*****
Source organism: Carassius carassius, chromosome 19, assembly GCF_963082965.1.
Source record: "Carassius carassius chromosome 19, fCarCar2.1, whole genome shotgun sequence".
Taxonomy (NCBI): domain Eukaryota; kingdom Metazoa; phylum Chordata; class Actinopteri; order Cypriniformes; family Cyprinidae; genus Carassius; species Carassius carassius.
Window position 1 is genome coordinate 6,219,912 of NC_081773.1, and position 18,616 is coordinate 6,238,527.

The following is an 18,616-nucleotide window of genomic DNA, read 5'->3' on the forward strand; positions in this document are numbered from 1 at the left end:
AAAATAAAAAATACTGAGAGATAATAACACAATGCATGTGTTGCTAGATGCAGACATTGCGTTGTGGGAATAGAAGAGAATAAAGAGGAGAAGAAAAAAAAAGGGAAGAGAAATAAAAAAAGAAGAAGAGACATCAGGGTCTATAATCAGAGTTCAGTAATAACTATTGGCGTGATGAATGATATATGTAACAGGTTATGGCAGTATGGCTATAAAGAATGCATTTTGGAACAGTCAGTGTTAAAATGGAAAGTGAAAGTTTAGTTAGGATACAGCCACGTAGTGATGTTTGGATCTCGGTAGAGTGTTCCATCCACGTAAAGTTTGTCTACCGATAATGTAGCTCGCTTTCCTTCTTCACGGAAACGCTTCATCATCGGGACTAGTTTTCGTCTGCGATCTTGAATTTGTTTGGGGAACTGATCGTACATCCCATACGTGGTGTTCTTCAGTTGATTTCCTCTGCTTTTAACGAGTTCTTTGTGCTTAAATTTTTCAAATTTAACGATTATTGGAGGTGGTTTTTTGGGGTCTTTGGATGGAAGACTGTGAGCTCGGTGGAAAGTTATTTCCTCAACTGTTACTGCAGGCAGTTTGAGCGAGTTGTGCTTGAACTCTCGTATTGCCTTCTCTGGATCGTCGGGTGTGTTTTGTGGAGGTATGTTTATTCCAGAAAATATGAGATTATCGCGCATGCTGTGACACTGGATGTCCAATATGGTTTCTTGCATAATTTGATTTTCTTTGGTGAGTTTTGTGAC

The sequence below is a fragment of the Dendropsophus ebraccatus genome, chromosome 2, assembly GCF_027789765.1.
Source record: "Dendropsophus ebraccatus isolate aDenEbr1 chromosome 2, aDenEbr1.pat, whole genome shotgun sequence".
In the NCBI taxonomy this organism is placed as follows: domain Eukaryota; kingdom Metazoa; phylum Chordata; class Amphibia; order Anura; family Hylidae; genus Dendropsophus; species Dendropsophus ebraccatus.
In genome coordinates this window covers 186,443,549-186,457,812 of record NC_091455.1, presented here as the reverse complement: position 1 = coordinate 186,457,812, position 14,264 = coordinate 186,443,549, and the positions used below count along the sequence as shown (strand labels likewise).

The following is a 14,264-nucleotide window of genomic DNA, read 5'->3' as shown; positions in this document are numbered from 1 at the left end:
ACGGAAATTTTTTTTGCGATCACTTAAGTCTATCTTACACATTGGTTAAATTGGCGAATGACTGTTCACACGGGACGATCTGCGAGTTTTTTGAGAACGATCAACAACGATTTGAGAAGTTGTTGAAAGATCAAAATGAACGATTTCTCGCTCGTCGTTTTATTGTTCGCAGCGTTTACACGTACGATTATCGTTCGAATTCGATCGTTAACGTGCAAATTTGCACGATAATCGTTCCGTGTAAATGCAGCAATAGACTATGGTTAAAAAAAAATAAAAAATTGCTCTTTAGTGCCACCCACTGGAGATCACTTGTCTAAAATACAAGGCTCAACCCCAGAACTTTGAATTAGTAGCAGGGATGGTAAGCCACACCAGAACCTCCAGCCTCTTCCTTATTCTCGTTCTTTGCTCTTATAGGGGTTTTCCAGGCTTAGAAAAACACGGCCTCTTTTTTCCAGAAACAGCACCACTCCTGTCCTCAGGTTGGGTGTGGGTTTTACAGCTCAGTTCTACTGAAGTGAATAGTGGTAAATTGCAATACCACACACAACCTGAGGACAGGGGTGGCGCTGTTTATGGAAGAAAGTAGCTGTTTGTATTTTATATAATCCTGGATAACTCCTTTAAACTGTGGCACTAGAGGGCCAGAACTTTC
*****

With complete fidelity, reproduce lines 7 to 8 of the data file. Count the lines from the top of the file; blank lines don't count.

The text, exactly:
The sequence below is a fragment of the Dendropsophus ebraccatus genome, chromosome 2, assembly GCF_027789765.1.
Source record: "Dendropsophus ebraccatus isolate aDenEbr1 chromosome 2, aDenEbr1.pat, whole genome shotgun sequence".